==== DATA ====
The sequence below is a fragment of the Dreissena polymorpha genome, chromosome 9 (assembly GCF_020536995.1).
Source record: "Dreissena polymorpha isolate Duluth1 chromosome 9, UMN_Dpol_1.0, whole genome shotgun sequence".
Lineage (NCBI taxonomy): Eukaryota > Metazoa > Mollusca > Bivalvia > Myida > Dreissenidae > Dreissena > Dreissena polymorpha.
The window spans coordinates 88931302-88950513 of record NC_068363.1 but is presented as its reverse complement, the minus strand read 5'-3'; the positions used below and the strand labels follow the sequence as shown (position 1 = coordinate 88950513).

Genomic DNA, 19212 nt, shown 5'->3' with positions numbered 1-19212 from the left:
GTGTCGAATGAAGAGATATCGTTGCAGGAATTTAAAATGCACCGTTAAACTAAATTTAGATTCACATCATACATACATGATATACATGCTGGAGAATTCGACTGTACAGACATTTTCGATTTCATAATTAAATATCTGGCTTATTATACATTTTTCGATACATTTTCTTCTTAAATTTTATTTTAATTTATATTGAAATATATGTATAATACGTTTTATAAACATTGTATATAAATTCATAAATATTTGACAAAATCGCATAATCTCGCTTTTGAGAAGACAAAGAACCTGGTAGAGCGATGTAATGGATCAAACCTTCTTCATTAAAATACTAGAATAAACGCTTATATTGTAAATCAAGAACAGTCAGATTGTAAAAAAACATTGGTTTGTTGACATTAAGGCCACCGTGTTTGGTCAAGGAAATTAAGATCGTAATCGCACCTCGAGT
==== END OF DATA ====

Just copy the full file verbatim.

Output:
The sequence below is a fragment of the Dreissena polymorpha genome, chromosome 9 (assembly GCF_020536995.1).
Source record: "Dreissena polymorpha isolate Duluth1 chromosome 9, UMN_Dpol_1.0, whole genome shotgun sequence".
Lineage (NCBI taxonomy): Eukaryota > Metazoa > Mollusca > Bivalvia > Myida > Dreissenidae > Dreissena > Dreissena polymorpha.
The window spans coordinates 88931302-88950513 of record NC_068363.1 but is presented as its reverse complement, the minus strand read 5'-3'; the positions used below and the strand labels follow the sequence as shown (position 1 = coordinate 88950513).

Genomic DNA, 19212 nt, shown 5'->3' with positions numbered 1-19212 from the left:
GTGTCGAATGAAGAGATATCGTTGCAGGAATTTAAAATGCACCGTTAAACTAAATTTAGATTCACATCATACATACATGATATACATGCTGGAGAATTCGACTGTACAGACATTTTCGATTTCATAATTAAATATCTGGCTTATTATACATTTTTCGATACATTTTCTTCTTAAATTTTATTTTAATTTATATTGAAATATATGTATAATACGTTTTATAAACATTGTATATAAATTCATAAATATTTGACAAAATCGCATAATCTCGCTTTTGAGAAGACAAAGAACCTGGTAGAGCGATGTAATGGATCAAACCTTCTTCATTAAAATACTAGAATAAACGCTTATATTGTAAATCAAGAACAGTCAGATTGTAAAAAAACATTGGTTTGTTGACATTAAGGCCACCGTGTTTGGTCAAGGAAATTAAGATCGTAATCGCACCTCGAGT